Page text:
where the backslash operator or pinv refer to the matrix pseudo-inverse. Once the regressor matrix R is computed, it can be used to estimate the health of any engine for which the sensor values and corresponding model estimates of sensor values are collected at r operating points using:
Y=p×1 vector of parameters to be estimated
x=(a+b)*r by 1 vector of sensor values and sensor estimates
Estimators that use techniques other than multiple linear regression and neural networks can also be used, as long as the input sensor set contains sensor information from more than one operating condition. Estimators using engine sensor values alone, or differences between engine sensor values and model estimates, or corrected sensor inputs, or functions of sensor inputs such as quadratic terms formed by products of sensor values could also be used.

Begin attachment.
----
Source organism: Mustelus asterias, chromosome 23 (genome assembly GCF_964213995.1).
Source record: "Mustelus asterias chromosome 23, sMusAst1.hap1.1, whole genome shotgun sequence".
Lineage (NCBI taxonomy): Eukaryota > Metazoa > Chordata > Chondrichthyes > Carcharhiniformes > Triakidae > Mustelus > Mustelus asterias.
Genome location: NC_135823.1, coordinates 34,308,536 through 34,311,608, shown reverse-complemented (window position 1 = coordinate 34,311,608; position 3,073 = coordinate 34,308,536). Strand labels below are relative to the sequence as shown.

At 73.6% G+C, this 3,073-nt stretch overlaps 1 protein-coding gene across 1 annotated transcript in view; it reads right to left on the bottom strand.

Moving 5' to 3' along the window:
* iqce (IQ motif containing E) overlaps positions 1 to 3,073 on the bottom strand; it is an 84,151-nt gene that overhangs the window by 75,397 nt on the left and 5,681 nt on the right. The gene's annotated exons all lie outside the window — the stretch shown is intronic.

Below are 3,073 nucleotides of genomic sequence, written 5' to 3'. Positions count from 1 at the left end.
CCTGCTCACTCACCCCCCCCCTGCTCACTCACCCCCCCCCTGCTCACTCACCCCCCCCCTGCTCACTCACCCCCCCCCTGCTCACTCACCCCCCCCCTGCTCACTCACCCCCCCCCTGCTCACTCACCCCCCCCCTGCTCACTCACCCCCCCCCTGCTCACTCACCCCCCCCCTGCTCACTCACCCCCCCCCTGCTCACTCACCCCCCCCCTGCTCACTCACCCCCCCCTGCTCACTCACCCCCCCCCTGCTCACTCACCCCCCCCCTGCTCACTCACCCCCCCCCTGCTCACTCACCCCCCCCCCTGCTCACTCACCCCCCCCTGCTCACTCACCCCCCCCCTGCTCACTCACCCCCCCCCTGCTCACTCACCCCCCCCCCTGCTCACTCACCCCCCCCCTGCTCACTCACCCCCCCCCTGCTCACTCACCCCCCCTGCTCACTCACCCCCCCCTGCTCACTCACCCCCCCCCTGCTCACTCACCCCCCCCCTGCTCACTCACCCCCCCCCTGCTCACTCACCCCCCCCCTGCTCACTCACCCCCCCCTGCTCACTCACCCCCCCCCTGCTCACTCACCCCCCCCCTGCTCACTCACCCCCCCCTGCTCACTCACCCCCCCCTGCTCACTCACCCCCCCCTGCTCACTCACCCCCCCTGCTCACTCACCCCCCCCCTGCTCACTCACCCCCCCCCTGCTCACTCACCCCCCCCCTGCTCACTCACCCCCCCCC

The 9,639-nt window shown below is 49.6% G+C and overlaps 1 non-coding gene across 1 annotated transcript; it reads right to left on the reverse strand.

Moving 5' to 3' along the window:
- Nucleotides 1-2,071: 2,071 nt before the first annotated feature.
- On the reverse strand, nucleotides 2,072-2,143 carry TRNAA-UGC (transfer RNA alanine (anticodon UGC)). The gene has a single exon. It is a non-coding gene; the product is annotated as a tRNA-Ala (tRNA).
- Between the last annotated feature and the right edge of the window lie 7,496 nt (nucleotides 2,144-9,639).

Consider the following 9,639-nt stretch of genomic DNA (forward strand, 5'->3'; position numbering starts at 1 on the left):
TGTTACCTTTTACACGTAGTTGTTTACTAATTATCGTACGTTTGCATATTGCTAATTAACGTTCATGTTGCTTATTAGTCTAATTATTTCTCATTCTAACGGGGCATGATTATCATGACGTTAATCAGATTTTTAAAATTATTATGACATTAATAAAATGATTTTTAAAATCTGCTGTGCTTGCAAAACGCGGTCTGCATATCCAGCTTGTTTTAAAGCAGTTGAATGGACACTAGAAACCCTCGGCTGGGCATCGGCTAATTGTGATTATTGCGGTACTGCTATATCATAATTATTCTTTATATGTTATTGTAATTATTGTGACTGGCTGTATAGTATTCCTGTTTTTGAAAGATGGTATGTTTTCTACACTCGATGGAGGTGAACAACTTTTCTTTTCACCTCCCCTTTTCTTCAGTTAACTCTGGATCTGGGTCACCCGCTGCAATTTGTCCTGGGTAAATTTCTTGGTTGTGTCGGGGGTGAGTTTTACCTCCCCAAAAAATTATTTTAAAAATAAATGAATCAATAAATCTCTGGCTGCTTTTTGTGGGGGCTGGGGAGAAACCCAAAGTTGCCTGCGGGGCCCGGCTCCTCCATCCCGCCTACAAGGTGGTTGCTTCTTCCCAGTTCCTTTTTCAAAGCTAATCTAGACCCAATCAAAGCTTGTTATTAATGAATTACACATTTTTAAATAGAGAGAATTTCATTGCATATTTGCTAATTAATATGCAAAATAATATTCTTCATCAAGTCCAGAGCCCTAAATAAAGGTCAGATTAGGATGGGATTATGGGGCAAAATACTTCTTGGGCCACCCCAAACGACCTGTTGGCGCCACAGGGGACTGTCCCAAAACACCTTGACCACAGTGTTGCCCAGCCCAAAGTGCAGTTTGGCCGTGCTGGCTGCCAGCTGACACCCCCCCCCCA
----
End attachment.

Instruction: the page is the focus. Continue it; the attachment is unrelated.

Equations (7) and (8) are based on an assumption that the update vector dU, consisting of the engine health vector dP, and estimates of actuator and inlet sensor errors [dUa dUs], are invariant with operating condition. Generally, the engine health (e.g., quality and deterioration) level is unlikely to change in the time taken to acquire data from two or more operating points. Faults that cause these parameters to change between operating points are assumed to be infrequent and detectable. However, even when the engine health does not change significantly, the parameters that are used to model engine health can change with operating condition.